So far, the benefit of modules may seem questionable. You may be wondering what the advantage is over simple libraries (without package declarations), since the main result seems to be the necessity to refer to subroutines in the modules with longer names!
There's a way to avoid lengthy module names and still use the short ones if you place a call to the special Exporter module in the module code and modify the use MODULE declaration in the calling code.
Going back to the first example Geneticcode.pm module, recall it began with this line:
and included the definition for the hash genetic_code and the subroutine codon2aa.
If you add these lines to the beginning of the file, you can export the symbol names of variables or subroutines in the module into the namespace of the calling program. You can then use the convenient short names for things (e.g., codon2aa instead of Geneticcode::codon2aa). Here's a short example of how it works (try typing perldoc Exporter to see the whole story):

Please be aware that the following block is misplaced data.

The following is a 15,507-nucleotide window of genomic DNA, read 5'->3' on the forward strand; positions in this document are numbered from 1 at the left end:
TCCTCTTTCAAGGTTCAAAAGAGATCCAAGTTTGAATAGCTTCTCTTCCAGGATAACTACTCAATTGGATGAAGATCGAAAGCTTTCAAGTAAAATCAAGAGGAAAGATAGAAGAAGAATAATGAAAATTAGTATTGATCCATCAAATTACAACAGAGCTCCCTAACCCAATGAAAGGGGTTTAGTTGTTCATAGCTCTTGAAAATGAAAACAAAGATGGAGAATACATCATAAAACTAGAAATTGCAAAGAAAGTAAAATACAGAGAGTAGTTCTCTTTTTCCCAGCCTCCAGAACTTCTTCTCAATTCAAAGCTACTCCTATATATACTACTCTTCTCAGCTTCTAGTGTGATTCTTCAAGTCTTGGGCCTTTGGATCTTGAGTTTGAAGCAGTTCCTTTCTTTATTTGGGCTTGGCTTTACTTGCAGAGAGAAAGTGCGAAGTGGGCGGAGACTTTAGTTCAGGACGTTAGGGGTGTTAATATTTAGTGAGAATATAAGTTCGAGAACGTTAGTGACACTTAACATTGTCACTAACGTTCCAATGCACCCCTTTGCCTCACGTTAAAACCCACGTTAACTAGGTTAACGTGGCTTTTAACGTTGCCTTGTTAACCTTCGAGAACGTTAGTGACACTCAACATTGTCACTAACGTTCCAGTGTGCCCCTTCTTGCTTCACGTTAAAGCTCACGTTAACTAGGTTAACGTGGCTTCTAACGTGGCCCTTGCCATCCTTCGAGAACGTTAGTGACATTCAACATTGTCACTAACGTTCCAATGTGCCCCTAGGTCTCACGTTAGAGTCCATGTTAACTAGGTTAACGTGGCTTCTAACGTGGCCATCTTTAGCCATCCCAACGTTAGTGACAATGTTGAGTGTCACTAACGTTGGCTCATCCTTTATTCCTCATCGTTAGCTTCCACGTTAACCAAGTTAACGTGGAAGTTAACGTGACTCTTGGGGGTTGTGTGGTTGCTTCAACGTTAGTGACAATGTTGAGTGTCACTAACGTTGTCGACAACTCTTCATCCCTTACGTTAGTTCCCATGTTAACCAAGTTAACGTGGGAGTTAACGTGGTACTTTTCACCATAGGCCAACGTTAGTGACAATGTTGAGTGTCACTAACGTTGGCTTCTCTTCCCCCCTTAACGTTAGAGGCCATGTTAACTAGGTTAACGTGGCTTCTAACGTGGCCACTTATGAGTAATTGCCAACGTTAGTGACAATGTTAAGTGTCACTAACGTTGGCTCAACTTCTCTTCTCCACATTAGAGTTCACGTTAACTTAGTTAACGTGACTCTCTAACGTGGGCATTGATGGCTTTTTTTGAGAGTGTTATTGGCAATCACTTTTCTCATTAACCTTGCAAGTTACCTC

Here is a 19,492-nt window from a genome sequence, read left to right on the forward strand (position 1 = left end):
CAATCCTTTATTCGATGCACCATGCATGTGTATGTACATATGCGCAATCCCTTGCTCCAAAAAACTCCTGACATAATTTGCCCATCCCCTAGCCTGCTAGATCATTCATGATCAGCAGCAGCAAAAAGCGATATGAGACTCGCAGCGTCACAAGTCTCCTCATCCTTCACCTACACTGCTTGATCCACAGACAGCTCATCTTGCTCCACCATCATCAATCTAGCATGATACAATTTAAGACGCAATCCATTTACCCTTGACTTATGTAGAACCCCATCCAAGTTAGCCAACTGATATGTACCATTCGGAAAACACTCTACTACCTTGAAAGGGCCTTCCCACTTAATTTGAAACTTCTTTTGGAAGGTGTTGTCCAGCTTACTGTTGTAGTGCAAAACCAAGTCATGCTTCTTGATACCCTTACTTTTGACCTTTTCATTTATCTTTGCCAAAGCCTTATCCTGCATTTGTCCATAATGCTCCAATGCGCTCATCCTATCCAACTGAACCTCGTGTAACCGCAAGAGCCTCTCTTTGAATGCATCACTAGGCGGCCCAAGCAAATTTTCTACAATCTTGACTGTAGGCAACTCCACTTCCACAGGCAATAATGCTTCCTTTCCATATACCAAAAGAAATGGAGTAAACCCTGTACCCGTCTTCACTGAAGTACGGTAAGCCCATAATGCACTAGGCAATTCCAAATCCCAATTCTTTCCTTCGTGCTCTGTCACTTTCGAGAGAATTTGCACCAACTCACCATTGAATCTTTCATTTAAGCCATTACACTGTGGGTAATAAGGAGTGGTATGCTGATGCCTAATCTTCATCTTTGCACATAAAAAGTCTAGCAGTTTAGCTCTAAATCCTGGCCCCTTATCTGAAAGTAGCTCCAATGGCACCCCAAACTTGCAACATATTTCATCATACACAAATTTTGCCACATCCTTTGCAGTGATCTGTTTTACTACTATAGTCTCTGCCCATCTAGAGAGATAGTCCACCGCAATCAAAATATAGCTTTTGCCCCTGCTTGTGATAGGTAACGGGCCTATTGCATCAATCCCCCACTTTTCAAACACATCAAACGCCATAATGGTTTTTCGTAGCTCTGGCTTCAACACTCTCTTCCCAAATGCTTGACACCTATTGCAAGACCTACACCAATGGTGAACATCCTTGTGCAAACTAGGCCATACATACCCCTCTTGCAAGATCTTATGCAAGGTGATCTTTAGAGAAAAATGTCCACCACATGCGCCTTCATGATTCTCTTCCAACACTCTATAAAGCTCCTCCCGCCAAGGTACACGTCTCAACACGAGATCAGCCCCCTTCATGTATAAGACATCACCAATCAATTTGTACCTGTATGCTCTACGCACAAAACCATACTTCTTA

package Geneticcode; require Exporter; @ISA = qw(Exporter); @EXPORT_OK = qw(...); # symbols to export on request
Here's how to export the name codon2aa from the module only when explicitly requested:
@EXPORT_OK = qw(codon2aa); # symbols to export on request
The calling program then has to explicitly request the codon2aa symbol like so:
use Geneticcode qw(codon2aa);
If you use this approach, the calling program can just say:
The Exporter module that's included in the standard Perl distribution has several other optional behaviors, but the way just shown is the safest and most useful. As you'll see, the object-oriented programming style of using modules doesn't use the Export facility, but it is a useful thing to have in your bag of tricks. For more information about exporting (such as why exporting is also known as "polluting your namespace"), see the Perl documentation for the Exporter module (by typing perldoc Exporter at a command line or by going to the http://www.perldoc.com web page).